Wednesday, May 11, 2011

Google is putting the "auto" into automobile.

If the last big revolution was replacing muscle power with machines, the next one is automating and augmenting more mental tasks. Henry Ford and compatriots replaced the horse, now Google is working to replace the driver.

According to John Markoff in the New York Times, their self-driving cars have now logged over 140,000 miles on California roads, including highway 1 between L.A. and San Francisco. They are now lobbying Nevada to allow these cars on public roads.

The project leader, Dr. Sebastian Thrun has argued that robotic vehicles would increase energy efficiency, reduce road injuries and deaths, and cut the number of cars needed in the United States in half.

“What if I could take out my phone and say, ‘Zipcar, come here,’ ” he asked an industry conference last year, “and a moment later the Zipcar came around the

I suspect the biggest barrier to the adoption of self-driving cars is not technological -- these videos show how the systems are rapidly progressing. Instead, the impediments will be regulatory and cultural. There are about 40,000 deaths on the America's roads each year with our human drivers. But suppose the robotic cars were 100 times safer. That would still be 400 deaths per year. Can you imagine the public outcry, no to mention the legal judgments, that would follow the first time a human was killed due to an error by a robotic car? Will they have to be 100% perfect before the are adopted?


  1. I would like to take a step back from the current hypothesis and try to put things in to perspective while I derive certain learning points:

    The "auto" has been very prevalent in the airline industry and the "auto pilot" mode is increasingly being used for more and more critical aspects of flying an aircraft such as, take off and landing, specially landing during extremely bad weather (or zero vision scenarios). Not to mention high altitude cruising.

    Based on the above premise, we can derive certain learning points:
    1. The auto pilot mode or artificial intelligence did not totally eliminate the need of a human intervention in the form of pilot.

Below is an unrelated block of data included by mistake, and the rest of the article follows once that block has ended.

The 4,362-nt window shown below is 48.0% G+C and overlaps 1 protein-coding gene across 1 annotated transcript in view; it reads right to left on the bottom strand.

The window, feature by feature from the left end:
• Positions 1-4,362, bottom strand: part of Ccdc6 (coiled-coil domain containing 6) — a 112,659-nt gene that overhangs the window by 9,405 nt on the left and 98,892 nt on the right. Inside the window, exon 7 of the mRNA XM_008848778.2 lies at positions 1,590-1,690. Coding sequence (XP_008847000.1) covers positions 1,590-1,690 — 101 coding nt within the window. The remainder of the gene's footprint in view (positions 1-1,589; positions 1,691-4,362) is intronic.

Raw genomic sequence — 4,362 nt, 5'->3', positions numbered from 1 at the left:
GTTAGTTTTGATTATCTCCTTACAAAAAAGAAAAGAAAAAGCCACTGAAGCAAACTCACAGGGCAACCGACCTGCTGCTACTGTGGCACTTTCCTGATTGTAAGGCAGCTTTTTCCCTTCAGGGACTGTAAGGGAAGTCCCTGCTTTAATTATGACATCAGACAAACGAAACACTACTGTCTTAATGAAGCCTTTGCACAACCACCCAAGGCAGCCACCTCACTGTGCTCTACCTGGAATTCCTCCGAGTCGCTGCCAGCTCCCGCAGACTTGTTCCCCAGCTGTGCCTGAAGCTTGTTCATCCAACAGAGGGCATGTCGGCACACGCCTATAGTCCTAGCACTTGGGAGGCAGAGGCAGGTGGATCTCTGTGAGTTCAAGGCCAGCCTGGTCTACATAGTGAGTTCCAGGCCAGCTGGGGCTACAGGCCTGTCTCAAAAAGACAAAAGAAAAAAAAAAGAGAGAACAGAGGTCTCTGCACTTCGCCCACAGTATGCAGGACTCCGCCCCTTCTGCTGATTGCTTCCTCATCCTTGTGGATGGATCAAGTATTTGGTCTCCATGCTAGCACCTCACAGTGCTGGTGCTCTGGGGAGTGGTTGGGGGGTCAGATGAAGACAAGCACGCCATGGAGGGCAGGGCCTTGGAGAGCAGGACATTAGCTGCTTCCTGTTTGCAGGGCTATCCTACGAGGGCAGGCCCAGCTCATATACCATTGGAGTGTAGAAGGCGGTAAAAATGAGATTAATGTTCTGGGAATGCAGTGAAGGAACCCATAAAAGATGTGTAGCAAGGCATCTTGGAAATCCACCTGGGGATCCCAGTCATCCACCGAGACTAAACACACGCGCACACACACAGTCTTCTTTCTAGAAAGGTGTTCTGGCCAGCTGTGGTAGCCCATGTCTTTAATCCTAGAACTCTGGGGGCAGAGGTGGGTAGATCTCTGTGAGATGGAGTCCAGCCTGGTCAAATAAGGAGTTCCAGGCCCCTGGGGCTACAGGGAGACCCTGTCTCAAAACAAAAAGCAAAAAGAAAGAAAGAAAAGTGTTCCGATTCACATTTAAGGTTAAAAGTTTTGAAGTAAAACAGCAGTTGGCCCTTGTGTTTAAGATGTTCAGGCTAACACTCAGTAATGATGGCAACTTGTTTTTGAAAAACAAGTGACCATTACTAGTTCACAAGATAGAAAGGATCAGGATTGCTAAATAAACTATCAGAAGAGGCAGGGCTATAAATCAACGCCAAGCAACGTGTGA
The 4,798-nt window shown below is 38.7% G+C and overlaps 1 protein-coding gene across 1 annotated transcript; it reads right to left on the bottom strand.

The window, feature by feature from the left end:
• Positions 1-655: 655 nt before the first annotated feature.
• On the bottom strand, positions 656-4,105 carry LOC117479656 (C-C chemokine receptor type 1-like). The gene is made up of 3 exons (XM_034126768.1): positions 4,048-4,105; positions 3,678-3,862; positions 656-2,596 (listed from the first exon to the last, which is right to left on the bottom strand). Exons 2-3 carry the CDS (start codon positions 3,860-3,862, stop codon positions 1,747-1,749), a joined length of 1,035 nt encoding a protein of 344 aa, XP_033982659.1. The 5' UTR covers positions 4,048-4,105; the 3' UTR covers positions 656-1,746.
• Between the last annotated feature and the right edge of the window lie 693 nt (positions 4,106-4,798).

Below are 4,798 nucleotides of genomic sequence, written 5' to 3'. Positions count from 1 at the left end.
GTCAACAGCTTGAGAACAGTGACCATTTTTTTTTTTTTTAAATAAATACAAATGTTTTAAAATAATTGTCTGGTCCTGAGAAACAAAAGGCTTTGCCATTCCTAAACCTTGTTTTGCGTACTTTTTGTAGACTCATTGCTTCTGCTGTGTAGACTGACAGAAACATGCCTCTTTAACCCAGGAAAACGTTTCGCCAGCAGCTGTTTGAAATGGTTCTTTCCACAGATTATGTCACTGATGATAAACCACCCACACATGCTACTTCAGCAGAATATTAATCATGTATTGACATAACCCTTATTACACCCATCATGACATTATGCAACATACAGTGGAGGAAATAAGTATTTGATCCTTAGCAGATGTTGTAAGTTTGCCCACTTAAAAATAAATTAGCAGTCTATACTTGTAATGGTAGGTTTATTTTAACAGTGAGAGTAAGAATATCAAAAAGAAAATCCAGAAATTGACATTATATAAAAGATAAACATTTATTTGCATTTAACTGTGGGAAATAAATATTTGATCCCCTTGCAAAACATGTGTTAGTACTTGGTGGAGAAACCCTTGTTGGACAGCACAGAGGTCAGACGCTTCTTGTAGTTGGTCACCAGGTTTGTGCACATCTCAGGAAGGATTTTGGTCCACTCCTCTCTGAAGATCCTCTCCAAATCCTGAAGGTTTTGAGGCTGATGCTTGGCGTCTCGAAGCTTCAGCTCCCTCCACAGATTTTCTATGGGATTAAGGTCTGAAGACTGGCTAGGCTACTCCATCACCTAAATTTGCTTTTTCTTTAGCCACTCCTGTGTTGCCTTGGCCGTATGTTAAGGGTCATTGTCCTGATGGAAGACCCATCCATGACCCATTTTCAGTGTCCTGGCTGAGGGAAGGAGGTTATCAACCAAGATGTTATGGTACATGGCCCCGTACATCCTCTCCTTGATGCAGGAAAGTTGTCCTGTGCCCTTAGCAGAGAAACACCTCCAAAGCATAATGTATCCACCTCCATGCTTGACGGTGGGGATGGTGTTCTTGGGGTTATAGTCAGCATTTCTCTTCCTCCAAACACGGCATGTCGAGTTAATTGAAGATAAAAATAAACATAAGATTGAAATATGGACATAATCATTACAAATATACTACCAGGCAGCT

2. The auto pilot mode can easily be used during mundane aspects of flying such as cruising (in car terminology: long drives on expressways)
    3. The auto pilot mode is increasingly used during critical aspects of flying (as summarized above) and the auto car mode could use it for driving during bad weather or to take over driving when the driver's ability to drive is compromised.

    In my opinion, we are far from a driver-less situation, but we are very much into an "auto-assisted" era in which the robotic car doesn't need to be 100% perfect before adoption.

  2. If it is going to cut the number of cars needed in the US in half, the biggest barrier to the adoption of self-driving cars is neither regulatory nor cultural. The automobile manufactures would lobby their hardest not to adopt this, perhaps.

  3. Robotic cars will come incrementally, feature by feature, starting with high end cars, and sliding down to low end. cruise control, ABS brakes, electronic stability control, hands free parallel parking, automatic radar braking, lane keeping, vehicle-to-vehicle awareness preventing collisions, etc. It's happening. Complete automation in slow, congested freeway driving will be a noticeable feature very shortly. Avoid rear-end collisions at 5 mph because you are texting that you will be late to the meeting.

  4. The American workers' compensation system should provide a workable template for limiting the litigation downside. The bigger hurdle is social acceptance.